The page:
Bornean Gibbon Hylobates muelleri

Bornean Gibbon Hylobates muelleri

Bornean Gibbon Hylobates muelleri



The Bornean Gibbon, also known as the Gray Gibbon or the Mueller’s Gibbon belongs to the genus Hylobates. The word Hylobates means ‘Forest Walker’ in Greek. The gibbons in this genus are known for the white circle of fur around their faces. They are known to communicate in species-specific song when defining territory or attracting mates. They sing in regional accents to each other, have long swinging arms, inquisitive natures and superior acrobatic skills, they spend most of their lives high up in the tree-tops.

Bornean Gibbons AKA Gray or Mueller’s Gibbons sing to each other in regional accents to attract mates and are highly social. Endangered in #Kalimantan @IUCNredlist due to #palmoil #deforestation. Support a prime-mate #Boycott4Wildlife

Bornean Gibbons are found in tropical evergreen forests of primary, selectively logged and secondary forest types of Borneo. These gibbons are arboreal, diurnal and frugviorous (preferring fruits high in sugar), but will also eat immature leaves and insects (Haimoff 1985, Leighton 1987, Rodman, 1976). They have been recorded from forests up to 1,500 m (Leighton 1987) with densities decreasing at higher elevations (V. Nijman pers. comm.). In Kutai National Park, average home range size was 36 ha (Leighton 1987). The Bornean Gibbon is known to interbreed with H. albibarbis in a wide area of central Borneo (Marshall, and Sugardjito 1986, Mather, 1992).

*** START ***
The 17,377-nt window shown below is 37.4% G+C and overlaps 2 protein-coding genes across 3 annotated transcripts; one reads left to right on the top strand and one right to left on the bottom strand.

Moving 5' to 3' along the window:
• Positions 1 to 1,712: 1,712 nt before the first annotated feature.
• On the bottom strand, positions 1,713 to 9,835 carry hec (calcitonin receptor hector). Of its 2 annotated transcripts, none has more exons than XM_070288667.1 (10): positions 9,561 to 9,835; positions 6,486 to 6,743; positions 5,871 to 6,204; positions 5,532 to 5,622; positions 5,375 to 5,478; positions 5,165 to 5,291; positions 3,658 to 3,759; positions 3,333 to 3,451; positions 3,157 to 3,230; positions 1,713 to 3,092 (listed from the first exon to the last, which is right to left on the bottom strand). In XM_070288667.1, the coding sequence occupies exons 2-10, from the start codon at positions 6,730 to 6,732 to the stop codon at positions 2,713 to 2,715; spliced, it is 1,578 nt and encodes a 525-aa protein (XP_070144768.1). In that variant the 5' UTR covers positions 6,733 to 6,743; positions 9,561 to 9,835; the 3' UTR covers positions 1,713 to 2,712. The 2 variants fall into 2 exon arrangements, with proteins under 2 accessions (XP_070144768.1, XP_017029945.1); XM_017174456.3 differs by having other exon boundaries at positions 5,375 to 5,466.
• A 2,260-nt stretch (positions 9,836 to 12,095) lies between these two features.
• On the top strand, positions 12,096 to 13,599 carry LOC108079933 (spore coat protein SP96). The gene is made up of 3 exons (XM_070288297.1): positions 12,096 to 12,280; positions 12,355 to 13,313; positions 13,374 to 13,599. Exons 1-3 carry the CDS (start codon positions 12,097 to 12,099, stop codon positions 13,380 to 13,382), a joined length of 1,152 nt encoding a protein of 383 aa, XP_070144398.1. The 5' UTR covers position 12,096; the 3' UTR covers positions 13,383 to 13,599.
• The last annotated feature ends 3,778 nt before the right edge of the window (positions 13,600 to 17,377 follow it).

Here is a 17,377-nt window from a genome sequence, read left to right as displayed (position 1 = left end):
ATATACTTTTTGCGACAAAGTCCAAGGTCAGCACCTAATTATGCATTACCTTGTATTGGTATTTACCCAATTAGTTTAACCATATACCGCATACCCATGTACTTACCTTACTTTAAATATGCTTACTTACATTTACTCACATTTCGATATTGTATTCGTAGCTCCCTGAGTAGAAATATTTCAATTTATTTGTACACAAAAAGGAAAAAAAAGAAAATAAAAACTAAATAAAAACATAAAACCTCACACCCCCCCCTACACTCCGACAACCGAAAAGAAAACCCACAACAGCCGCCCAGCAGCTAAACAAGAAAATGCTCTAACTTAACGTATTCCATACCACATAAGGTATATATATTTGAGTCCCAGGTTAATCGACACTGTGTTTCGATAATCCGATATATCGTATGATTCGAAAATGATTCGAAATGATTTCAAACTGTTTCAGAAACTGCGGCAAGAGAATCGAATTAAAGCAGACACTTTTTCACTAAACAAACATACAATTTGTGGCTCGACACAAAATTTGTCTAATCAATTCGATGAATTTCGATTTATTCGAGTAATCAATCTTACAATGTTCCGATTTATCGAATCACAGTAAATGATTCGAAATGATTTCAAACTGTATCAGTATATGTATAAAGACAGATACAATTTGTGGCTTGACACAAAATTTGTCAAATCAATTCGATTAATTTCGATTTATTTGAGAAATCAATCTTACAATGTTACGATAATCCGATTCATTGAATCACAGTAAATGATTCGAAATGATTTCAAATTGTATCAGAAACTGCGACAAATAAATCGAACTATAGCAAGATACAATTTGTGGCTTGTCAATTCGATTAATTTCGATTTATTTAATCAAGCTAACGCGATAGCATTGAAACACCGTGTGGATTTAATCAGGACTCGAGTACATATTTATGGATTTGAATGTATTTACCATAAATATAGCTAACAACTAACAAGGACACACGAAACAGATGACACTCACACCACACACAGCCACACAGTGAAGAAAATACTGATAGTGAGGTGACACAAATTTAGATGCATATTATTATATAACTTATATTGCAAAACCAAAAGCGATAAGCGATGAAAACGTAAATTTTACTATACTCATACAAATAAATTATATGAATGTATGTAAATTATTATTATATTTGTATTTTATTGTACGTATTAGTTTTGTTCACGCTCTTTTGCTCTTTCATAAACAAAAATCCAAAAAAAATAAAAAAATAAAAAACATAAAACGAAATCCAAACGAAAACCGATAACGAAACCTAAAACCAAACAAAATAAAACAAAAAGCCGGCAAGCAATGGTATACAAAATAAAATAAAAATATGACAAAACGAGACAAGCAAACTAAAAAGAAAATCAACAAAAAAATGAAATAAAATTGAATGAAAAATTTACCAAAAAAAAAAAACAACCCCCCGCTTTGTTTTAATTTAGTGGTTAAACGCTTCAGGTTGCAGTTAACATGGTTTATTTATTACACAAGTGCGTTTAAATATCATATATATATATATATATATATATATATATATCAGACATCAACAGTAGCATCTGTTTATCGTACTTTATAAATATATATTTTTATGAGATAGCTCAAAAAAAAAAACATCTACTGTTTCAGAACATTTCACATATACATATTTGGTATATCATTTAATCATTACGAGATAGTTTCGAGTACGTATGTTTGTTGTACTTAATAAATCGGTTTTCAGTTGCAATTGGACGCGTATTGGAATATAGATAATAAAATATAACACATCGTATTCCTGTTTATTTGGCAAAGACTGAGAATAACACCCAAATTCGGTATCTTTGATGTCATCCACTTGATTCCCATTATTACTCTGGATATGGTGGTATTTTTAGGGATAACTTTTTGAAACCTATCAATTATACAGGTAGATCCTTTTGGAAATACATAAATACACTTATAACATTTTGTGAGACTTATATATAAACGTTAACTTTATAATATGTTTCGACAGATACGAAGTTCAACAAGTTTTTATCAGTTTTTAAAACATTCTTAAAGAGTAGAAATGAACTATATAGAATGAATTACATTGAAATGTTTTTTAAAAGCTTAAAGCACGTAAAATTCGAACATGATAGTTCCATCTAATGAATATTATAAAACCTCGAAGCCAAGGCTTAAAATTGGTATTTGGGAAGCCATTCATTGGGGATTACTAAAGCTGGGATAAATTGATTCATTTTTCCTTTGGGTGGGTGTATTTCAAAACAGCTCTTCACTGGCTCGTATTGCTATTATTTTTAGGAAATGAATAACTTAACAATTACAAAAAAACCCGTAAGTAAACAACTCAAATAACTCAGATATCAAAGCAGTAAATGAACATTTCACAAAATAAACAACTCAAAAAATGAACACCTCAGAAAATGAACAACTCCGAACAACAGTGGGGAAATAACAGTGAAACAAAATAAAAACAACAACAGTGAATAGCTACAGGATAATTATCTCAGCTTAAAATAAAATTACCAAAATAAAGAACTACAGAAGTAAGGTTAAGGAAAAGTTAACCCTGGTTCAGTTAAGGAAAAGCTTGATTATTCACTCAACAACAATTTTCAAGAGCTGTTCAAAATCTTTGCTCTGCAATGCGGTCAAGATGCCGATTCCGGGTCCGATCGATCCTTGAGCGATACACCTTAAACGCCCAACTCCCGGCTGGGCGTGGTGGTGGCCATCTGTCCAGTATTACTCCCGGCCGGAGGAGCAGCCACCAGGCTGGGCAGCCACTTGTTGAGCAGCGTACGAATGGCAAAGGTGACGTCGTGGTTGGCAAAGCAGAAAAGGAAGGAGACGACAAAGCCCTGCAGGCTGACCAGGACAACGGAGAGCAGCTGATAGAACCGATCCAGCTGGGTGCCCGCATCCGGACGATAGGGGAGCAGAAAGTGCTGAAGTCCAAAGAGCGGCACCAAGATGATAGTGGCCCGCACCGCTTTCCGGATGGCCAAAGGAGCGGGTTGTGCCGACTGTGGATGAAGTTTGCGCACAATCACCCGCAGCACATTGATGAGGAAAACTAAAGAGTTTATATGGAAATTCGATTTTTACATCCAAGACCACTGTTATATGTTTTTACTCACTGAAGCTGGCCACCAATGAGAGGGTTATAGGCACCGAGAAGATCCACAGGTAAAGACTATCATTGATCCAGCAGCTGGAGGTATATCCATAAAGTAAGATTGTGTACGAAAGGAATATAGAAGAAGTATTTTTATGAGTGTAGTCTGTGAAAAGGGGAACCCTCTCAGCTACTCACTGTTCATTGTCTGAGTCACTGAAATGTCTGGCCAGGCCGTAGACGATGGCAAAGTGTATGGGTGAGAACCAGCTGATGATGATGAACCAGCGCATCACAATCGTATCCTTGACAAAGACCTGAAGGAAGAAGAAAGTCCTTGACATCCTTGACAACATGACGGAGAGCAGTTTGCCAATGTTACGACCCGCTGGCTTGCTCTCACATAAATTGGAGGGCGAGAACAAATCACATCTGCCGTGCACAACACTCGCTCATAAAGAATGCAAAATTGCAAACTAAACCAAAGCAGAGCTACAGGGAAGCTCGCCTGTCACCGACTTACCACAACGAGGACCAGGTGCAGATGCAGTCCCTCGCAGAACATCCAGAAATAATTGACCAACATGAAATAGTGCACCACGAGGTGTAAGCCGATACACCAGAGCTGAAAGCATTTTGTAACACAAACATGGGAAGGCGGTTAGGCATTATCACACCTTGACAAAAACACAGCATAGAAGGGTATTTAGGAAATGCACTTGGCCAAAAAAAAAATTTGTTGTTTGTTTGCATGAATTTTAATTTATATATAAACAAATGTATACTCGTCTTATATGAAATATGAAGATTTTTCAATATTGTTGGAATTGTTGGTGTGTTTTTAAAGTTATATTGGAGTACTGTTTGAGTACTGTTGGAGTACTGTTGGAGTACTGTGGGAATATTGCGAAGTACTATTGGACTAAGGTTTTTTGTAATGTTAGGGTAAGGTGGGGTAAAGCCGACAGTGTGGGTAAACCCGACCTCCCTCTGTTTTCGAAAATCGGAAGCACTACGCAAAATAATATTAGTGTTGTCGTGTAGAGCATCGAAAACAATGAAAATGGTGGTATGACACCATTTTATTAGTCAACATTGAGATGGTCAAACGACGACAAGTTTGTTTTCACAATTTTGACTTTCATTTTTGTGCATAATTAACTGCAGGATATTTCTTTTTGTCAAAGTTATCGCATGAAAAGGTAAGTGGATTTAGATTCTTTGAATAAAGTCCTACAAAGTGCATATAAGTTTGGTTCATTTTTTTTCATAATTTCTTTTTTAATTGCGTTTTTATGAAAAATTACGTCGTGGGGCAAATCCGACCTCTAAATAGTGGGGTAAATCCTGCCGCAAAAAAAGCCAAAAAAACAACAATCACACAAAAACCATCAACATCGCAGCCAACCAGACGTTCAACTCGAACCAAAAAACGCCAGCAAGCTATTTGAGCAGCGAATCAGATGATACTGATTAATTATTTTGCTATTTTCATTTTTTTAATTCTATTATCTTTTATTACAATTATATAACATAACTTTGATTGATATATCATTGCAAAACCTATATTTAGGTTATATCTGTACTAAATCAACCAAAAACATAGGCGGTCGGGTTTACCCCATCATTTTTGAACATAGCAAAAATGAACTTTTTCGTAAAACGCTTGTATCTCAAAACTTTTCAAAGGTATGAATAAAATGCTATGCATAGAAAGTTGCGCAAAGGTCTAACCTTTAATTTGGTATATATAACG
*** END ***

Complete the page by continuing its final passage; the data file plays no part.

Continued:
The Bornean Gibbon is threatened by habitat loss due the expansion of agricultural plantations, clear-felling for timber and, to a lesser extent, selective logging, all of which are exacerbated by forest fires associated with El Niño events (Bartlett 2007, Campbell et al. 2008, Cheyne et al. 2016). Illegal hunting and live capture for the pet trade pose additional threats (Nijman and Menken 2005).

IUCN Red List

Further Information

ICUN endangered logo

Marshall, A.J., Nijman, V. & Cheyne, S.M. 2020. Hylobates muelleri. The IUCN Red List of Threatened Species 2020: e.T39888A17990934. Downloaded on 05 February 2021.

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Published by Palm Oil Detectives

Hi, I’m Palm Oil Detective’s Editor in Chief. Palm Oil Detectives is partly a consumer website about palm oil in products and partly an online community for writers, scientists, conservationists, artists and musicians to showcase their work and express their love for endangered species. I have a strong voice for creatures great and small threatened by deforestation. With our collective power we can shift the greed of the retail and industrial agriculture sectors and through strong campaigning we can stop them cutting down forests. Be bold! Be courageous! Join the #Boycott4Wildlife and stand up for the animals with your supermarket choices

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